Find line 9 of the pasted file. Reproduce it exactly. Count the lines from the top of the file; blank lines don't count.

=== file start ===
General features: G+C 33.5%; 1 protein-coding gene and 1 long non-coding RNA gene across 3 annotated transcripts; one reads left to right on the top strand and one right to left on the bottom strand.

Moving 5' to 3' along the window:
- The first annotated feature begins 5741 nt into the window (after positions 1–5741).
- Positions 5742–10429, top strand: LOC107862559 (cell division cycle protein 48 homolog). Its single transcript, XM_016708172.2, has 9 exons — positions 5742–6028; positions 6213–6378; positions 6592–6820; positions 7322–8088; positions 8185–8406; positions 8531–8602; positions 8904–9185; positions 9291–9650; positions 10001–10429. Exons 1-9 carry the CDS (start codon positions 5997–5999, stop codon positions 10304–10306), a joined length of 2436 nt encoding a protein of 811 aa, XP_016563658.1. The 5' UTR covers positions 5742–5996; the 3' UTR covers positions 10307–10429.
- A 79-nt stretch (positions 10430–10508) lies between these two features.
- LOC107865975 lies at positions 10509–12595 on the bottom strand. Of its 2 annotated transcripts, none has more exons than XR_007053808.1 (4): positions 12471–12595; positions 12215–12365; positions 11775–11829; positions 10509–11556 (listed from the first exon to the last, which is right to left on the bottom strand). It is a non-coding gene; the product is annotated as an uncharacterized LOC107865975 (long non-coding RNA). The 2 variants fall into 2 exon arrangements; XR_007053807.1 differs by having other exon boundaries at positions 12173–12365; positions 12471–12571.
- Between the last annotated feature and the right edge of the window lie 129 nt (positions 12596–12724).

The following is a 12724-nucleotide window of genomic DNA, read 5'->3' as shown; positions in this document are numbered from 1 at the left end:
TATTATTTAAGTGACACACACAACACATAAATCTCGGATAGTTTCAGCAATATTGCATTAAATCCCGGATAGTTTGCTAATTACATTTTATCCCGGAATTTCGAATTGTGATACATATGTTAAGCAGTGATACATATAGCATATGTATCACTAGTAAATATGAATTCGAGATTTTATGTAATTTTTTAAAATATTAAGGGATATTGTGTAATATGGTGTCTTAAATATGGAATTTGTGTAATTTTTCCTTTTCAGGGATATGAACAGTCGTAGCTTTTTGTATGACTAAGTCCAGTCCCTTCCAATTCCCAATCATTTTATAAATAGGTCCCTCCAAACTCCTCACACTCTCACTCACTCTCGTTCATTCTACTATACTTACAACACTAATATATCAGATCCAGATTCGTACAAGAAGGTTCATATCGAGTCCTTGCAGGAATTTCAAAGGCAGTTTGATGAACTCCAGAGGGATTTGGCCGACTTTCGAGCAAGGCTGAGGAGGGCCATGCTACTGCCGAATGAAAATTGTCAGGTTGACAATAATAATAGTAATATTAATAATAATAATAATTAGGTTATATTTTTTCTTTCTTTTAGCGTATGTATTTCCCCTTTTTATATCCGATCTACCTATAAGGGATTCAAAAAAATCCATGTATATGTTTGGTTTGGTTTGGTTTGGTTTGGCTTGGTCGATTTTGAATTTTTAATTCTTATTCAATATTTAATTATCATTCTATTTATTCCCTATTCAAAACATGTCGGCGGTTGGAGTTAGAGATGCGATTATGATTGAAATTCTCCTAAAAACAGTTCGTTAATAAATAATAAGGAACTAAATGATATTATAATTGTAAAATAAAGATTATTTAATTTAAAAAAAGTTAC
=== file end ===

TATTATTTAAGTGACACACACAACACATAAATCTCGGATAGTTTCAGCAATATTGCATTAAATCCCGGATAGTTTGCTAATTACATTTTATCCCGGAATTTCGAATTGTGATACATATGTTAAGCAGTGATACATATAGCATATGTATCACTAGTAAATATGAATTCGAGATTTTATGTAATTTTTTAAAATATTAAGGGATATTGTGTAATATGGTGTCTTAAATATGGAATTTGTGTAATTTTTCCTTTTCAGGGATATGAACAGTCGTAGCTTTTTGTATGACTAAGTCCAGTCCCTTCCAATTCCCAATCATTTTATAAATAGGTCCCTCCAAACTCCTCACACTCTCACTCACTCTCGTTCATTCTACTATACTTACAACACTAATATATCAGATCCAGATTCGTACAAGAAGGTTCATATCGAGTCCTTGCAGGAATTTCAAAGGCAGTTTGATGAACTCCAGAGGGATTTGGCCGACTTTCGAGCAAGGCTGAGGAGGGCCATGCTACTGCCGAATGAAAATTGTCAGGTTGACAATAATAATAGTAATATTAATAATAATAATAATTAGGTTATATTTTTTCTTTCTTTTAGCGTATGTATTTCCCCTTTTTATATCCGATCTACCTATAAGGGATTCAAAAAAATCCATGTATATGTTTGGTTTGGTTTGGTTTGGTTTGGCTTGGTCGATTTTGAATTTTTAATTCTTATTCAATATTTAATTATCATTCTATTTATTCCCTATTCAAAACATGTCGGCGGTTGGAGTTAGAGATGCGATTATGATTGAAATTCTCCTAAAAACAGTTCGTTAATAAATAATAAGGAACTAAATGATATTATAATTGTAAAATAAAGATTATTTAATTTAAAAAAAGTTAC